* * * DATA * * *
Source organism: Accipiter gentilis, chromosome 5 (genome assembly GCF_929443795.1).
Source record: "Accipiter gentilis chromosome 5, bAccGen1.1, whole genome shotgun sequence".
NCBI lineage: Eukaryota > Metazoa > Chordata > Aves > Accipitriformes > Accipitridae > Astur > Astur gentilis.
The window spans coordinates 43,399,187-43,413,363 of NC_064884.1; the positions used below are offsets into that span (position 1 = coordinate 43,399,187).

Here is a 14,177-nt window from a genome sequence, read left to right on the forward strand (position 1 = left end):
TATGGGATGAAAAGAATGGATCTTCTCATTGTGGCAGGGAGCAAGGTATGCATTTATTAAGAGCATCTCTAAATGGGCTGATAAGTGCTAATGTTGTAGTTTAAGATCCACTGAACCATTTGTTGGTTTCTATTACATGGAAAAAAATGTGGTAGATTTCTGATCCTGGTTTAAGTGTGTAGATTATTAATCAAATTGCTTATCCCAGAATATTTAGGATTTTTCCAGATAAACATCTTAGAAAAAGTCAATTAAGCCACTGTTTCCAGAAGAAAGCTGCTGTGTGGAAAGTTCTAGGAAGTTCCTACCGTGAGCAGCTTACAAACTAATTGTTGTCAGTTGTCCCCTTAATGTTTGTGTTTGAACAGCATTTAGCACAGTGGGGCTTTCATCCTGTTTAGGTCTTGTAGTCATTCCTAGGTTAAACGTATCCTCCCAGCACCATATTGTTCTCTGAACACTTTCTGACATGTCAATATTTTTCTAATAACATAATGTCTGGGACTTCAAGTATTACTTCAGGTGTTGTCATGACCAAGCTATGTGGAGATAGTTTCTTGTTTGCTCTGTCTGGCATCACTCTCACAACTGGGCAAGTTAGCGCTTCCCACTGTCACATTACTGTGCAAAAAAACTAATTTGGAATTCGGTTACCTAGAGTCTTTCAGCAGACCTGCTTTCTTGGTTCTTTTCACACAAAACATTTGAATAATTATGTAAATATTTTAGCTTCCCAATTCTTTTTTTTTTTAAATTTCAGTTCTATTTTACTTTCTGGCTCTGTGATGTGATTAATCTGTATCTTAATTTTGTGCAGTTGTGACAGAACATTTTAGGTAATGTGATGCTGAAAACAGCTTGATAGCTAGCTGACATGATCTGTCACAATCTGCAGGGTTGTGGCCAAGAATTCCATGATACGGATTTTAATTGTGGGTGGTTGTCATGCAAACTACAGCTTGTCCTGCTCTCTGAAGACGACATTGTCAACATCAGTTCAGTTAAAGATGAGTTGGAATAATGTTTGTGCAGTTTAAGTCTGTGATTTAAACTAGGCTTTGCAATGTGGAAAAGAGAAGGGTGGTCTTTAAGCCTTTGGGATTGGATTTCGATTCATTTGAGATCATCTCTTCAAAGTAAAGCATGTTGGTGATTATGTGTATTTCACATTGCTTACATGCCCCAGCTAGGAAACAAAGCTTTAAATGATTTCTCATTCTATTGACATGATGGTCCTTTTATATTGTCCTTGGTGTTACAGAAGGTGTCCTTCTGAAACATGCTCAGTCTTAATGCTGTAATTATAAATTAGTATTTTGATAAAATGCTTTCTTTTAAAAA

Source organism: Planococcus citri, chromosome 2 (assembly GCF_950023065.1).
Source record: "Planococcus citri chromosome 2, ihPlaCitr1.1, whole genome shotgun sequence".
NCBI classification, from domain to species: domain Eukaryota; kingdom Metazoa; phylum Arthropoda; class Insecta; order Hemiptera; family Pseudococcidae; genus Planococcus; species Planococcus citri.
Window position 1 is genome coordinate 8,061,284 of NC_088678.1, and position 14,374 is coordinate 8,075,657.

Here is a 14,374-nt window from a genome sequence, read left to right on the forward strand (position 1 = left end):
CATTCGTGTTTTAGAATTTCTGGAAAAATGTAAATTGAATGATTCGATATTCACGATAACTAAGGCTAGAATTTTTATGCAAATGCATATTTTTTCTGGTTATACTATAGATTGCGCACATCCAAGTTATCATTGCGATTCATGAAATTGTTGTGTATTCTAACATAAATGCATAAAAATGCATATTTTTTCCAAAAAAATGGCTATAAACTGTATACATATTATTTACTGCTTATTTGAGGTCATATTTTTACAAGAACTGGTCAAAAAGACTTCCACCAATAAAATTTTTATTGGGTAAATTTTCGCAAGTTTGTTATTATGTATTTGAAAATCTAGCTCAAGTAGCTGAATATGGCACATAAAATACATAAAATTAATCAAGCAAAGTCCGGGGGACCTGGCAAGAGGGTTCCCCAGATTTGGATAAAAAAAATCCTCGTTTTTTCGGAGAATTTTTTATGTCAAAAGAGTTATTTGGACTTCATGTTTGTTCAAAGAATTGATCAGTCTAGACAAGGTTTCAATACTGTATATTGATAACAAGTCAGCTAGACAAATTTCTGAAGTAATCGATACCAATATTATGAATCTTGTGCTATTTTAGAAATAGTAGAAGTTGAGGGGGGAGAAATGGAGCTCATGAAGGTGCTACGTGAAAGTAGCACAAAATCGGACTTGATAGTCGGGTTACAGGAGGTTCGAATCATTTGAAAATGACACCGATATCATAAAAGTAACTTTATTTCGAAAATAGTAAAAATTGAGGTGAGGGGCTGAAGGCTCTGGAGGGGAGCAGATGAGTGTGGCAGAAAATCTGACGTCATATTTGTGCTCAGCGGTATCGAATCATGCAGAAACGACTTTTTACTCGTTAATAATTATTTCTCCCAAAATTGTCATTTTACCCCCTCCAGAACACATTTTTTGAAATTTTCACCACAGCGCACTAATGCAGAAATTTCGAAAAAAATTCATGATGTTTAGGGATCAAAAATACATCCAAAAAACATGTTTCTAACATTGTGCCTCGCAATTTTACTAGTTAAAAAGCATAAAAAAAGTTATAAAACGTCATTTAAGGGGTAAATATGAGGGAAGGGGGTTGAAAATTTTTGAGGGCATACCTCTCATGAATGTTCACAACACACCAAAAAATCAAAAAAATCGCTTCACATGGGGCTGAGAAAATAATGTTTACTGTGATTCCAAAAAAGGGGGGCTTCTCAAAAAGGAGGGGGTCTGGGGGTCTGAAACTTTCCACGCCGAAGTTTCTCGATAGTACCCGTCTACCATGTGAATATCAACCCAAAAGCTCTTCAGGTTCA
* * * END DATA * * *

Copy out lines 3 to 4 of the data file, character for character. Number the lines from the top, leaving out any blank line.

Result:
NCBI lineage: Eukaryota > Metazoa > Chordata > Aves > Accipitriformes > Accipitridae > Astur > Astur gentilis.
The window spans coordinates 43,399,187-43,413,363 of NC_064884.1; the positions used below are offsets into that span (position 1 = coordinate 43,399,187).